Lost in Patagonia

A "Patagonian Indian" sketched by Conrad Martens at Gregory Bay in 1834, MS.Add.7983: 31, ©Cambridge University Library

A “Patagonian Indian” sketched by Conrad Martens at Gregory Bay in 1834, MS.Add.7983: 31, ©Cambridge University Library

In 1874, when Darwin was preparing the second edition of Descent of Man, he received letters from all over the world in reply to his queries about human behaviour; one in particular would have stirred up unexpected memories of his own time among the native peoples of South AmericaTitus Munson Coan, an American doctor, passed on a message to Darwin from his father, also called Titus Coan, who, as a young missionary, had spent a few hazardous weeks among the indigenous peoples of Patagonia on the north shore of the Magellan Strait.The 32-year-old Coan had landed at Gregory Bay (now in Chile) on 14 November 1833, and left again on 25 January 1834. Just one day later, the twenty-two year old Darwin arrived in the Strait on board HMS Beagle.  In his diary entry for 29 January 1834, Darwin described anchoring in Gregory Bay and going ashore with Captain FitzRoy where they were met by a group of Toldos:  their appearance, he wrote, was rather wild, with long hair and faces painted red and black, but they gave the Beagle crew a kind reception.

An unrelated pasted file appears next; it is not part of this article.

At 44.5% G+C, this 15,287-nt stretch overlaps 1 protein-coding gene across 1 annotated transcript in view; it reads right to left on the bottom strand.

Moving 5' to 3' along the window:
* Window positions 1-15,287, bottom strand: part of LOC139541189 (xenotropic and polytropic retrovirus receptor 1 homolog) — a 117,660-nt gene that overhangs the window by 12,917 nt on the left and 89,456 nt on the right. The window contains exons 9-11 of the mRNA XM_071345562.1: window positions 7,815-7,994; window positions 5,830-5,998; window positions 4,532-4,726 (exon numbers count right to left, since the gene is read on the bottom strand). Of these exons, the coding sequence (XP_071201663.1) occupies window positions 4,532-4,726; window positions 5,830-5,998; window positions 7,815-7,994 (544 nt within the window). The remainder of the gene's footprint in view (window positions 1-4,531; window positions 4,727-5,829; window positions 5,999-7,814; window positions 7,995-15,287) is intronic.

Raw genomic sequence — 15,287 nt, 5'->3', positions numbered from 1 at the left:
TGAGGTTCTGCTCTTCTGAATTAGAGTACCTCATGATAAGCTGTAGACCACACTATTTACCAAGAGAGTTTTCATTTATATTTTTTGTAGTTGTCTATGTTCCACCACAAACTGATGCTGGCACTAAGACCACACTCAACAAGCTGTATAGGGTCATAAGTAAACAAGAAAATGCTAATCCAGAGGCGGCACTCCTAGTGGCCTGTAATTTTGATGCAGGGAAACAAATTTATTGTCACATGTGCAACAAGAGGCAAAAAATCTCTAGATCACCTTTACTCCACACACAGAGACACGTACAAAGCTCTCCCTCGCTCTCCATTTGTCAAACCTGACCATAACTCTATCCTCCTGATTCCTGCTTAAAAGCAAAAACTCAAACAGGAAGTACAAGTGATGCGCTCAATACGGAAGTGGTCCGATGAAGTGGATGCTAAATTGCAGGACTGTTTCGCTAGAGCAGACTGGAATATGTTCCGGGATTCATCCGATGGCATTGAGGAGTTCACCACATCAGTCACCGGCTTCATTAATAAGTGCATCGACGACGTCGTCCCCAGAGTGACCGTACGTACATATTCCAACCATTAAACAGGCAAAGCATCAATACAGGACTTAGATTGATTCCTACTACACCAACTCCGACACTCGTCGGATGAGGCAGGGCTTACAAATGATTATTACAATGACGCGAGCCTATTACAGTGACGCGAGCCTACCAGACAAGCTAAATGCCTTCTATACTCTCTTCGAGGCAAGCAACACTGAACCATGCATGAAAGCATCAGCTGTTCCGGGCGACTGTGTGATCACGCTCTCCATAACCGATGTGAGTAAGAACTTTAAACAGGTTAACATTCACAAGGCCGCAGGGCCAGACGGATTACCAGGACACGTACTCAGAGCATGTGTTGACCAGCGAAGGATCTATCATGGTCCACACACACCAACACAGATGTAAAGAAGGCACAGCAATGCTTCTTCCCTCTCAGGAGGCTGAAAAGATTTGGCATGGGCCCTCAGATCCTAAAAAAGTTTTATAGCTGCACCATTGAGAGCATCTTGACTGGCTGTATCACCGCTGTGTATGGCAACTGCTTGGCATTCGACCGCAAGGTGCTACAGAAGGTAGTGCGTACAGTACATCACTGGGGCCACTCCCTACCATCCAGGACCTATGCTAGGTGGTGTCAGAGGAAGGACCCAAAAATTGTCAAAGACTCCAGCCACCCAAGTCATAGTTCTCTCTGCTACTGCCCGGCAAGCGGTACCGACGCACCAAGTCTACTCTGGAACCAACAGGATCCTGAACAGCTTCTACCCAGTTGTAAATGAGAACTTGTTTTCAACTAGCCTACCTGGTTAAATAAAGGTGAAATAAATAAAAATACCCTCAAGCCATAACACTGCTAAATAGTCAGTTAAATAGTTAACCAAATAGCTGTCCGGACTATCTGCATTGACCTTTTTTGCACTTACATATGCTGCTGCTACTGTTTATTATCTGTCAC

Coan and his fellow missionary, William Arms, were also made welcome, but they were poorly equipped and unprepared and after sharing the daily lives of the natives for two months without being able to communicate beyond a few shared words of Spanish, they abandoned their mission. Extracts from their diaries were published in the Missionary Herald in 1834 and 1835 , and a complete transcript of Coan’s diary,  now in the Library Congress,  was made available online just this month.

 

Darwin’s queries about the practice of infanticide reached Coan in Hawaii where he and his wife had been running a mission station since 1835, his next posting after his return from Patagonia.  Through his son, he told Darwin that although infanticide was sometimes practised, it was not prevalent in Hawaii, and moreover  didn’t favour the survival of one sex over the other as Darwin had suspected it might.

 

Much later, Titus Coan published an account of his missionary career and Darwin acquired a copy which is still on the Darwin Archive in Cambridge University Library. The Library also has two sketchbooks of Conrad Martens, the official artist on the Beagle voyage, which are available here.

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